“When we first started using the KilnSitter technology, we went from a fully manual design, where you actually had to shut the switches off yourself, to this miraculous, automatic operation. That was a significant milestone for us,” says Jim.
The introduction of Skutt’s digitally controlled KilnMaster kilns in the early 1990s provided another major shift in firing technology. The controller enabled users to fire to the maturity of a specific pyrometric cone, using an advanced process patented by the Orton Ceramic Foundation; or to design their own firing programs with a customized temperature rate, end temperature and holding time. This technology has been continually modified to incorporate the latest in computerized control, including the ability to store multiple firing profiles and view firing programs on a computer monitor.
“The digital kilns are probably 85 percent of what we sell today,” says Jim. “Everything is moving that way.”
Most recently, the company has also developed a line of kilns that it introduced in 2002, specifically for fusing and slumping glass. “We’ve always had a few products that go into the glass fusing and slumping markets, but this new product line features dedicated controllers specifically designed for glass operations,” Jim says. “We’ve actually accomplished some things there with that software that have turned some heads in the glass industry. For instance, the kilns feature a new firing mode that we call ‘GlassFire Mode,’ which allows kiln operators to run factory-set fusing and slumping programs with just a few simple key presses. Operators who want to design their own programs also have the option of doing so through the kiln’s ‘Ramp and Hold’ programming mode.”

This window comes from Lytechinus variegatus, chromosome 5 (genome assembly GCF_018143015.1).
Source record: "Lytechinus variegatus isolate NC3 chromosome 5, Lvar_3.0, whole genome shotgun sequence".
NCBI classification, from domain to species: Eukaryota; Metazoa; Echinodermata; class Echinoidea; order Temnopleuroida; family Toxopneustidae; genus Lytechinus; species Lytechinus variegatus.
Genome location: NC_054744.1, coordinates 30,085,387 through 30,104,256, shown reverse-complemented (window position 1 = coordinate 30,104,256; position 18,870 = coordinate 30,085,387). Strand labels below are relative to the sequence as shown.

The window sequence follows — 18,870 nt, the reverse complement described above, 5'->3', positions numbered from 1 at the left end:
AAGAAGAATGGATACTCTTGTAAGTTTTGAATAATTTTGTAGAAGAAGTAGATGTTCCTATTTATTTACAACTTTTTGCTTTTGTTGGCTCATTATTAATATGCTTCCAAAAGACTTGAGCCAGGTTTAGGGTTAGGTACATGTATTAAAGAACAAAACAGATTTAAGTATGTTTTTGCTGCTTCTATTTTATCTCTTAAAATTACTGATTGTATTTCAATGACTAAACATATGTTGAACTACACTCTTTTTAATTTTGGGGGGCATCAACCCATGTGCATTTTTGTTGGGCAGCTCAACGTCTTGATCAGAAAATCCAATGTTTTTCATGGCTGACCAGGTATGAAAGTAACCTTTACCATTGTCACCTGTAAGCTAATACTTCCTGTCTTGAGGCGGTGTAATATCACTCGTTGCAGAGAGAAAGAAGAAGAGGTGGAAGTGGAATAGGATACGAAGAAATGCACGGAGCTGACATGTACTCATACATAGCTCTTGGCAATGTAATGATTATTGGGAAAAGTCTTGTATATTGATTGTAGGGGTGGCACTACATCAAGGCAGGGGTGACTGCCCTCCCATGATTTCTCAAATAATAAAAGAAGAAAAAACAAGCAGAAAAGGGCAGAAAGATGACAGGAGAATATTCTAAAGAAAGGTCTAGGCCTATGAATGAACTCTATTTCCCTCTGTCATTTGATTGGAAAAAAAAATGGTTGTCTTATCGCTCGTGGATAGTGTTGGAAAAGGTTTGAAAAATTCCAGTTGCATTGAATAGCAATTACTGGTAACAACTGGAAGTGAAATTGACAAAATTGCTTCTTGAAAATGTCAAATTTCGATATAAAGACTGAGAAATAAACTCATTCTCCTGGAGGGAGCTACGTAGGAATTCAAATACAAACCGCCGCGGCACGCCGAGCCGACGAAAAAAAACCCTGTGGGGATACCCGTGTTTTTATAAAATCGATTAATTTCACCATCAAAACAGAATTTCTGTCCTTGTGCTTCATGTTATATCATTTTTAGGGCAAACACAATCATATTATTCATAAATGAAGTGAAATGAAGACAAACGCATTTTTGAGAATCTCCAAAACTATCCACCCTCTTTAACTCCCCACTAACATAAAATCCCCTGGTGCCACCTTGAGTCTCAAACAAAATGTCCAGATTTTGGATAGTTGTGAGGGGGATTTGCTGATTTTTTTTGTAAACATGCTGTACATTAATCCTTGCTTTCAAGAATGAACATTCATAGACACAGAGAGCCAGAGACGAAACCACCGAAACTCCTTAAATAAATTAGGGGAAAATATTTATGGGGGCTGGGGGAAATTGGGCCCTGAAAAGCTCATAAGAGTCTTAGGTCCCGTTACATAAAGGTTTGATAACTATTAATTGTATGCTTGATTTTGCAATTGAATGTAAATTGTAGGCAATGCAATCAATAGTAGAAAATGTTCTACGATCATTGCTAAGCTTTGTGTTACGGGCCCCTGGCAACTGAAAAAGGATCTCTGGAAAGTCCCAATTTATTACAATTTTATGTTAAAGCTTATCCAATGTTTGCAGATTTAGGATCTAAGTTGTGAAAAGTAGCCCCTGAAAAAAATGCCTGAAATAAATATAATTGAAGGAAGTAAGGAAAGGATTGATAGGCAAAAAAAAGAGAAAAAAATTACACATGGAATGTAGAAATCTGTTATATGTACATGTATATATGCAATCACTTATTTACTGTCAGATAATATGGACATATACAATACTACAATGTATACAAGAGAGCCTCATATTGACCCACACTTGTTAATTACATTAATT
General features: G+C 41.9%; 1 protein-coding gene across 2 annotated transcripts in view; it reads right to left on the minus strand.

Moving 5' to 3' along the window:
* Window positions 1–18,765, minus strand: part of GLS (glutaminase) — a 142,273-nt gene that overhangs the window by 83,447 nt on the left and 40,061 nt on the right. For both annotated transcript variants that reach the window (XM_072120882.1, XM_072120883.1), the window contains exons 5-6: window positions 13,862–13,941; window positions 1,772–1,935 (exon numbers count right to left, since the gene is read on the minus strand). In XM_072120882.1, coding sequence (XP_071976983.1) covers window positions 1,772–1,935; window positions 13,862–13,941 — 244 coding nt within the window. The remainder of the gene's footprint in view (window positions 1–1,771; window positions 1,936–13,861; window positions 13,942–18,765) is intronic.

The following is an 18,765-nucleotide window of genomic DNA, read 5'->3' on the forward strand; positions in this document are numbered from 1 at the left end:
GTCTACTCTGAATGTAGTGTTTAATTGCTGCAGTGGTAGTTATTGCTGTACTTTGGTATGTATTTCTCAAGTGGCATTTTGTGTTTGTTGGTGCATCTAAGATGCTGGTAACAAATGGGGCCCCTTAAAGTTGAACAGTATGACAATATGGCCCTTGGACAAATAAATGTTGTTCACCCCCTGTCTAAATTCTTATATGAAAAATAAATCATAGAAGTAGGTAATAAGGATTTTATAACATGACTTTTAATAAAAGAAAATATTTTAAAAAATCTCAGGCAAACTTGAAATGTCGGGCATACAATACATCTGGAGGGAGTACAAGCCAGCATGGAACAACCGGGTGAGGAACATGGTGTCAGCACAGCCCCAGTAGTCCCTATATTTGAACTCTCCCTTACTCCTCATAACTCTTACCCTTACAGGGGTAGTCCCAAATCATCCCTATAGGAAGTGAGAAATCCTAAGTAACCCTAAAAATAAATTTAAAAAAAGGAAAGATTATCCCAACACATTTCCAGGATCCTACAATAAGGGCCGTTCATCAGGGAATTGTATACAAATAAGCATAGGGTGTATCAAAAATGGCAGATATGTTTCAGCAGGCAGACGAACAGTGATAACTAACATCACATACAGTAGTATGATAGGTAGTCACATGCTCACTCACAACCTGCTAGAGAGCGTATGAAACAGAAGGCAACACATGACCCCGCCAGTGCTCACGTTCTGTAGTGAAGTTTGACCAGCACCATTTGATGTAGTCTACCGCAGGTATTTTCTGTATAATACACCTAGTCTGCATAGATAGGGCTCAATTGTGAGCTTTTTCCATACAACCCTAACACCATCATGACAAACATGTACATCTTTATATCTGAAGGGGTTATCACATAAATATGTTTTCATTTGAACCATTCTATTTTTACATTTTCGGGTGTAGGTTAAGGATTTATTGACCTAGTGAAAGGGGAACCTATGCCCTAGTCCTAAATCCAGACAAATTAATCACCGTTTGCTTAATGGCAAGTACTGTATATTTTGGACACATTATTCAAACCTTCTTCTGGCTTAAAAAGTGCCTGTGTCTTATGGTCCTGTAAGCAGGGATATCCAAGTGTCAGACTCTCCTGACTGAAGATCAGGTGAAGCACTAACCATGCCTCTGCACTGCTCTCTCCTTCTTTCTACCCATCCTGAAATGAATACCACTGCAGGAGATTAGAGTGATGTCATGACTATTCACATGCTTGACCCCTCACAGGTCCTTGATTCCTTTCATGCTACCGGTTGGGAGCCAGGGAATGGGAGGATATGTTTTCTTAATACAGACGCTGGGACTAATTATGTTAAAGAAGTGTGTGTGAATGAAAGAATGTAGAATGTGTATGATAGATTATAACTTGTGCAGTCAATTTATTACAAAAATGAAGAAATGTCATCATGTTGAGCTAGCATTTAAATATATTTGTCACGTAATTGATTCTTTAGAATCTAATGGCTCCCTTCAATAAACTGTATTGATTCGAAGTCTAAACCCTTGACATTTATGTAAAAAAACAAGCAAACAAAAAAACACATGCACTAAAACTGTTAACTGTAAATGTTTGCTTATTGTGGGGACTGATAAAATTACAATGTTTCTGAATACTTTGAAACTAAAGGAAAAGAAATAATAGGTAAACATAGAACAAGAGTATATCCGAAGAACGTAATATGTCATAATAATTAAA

Continued DedicationIn January 1998, Skutt moved to a new, 30,000-square-foot facility in Portland, and one month later, Jim Skutt took over from his father as president of the company. Today, Skutt Ceramic Products is continuing to grow. The company has 45 employees and sells kilns to a variety of customers, from individual artists and hobbyists to large production potters and industrial users—including a small percentage of customers outside North America. The company achieved record sales revenue in 2003, and it is working on several new technologies that it plans to introduce in the near future.
As Jim carries the company into its next half-century, he intends to stay close to the legacy his father helped create over the past 50 years.
“My dad has been an unbelievable father, mentor and previous president of the company. He’s done a fantastic job of getting us here and letting us go into the future with some training wheels—safely but also boldly,” says Jim. “My overall objective is to leave the company better than I found it. Of course, I found it in pretty good shape, so that will be a tough job.
“Ultimately, we’ll continue to diversify in a way that doesn’t distract us from our core competency, which is building hot boxes. When we find other areas where we can diversify, we’ll try to integrate those areas into the company so that we’re not just dependent on art applications. But we won’t stray far from building kilns, and our commitment to quality and service won’t change.”